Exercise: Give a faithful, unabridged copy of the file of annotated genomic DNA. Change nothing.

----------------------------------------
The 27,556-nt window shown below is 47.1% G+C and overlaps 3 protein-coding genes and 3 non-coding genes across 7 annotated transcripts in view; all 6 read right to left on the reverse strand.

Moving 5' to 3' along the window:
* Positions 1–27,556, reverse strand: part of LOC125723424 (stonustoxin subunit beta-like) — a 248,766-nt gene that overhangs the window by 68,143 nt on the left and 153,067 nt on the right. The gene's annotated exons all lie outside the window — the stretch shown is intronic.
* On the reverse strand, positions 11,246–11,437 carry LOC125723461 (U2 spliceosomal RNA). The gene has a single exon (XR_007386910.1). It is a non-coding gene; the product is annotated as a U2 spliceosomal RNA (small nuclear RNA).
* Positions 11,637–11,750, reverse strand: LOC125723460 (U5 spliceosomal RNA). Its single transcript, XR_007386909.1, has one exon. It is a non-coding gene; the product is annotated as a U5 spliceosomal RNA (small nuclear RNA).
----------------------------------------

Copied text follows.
The 27,556-nt window shown below is 47.1% G+C and overlaps 3 protein-coding genes and 3 non-coding genes across 7 annotated transcripts in view; all 6 read right to left on the reverse strand.

Moving 5' to 3' along the window:
* Positions 1–27,556, reverse strand: part of LOC125723424 (stonustoxin subunit beta-like) — a 248,766-nt gene that overhangs the window by 68,143 nt on the left and 153,067 nt on the right. The gene's annotated exons all lie outside the window — the stretch shown is intronic.
* On the reverse strand, positions 11,246–11,437 carry LOC125723461 (U2 spliceosomal RNA). The gene has a single exon (XR_007386910.1). It is a non-coding gene; the product is annotated as a U2 spliceosomal RNA (small nuclear RNA).
* Positions 11,637–11,750, reverse strand: LOC125723460 (U5 spliceosomal RNA). Its single transcript, XR_007386909.1, has one exon. It is a non-coding gene; the product is annotated as a U5 spliceosomal RNA (small nuclear RNA).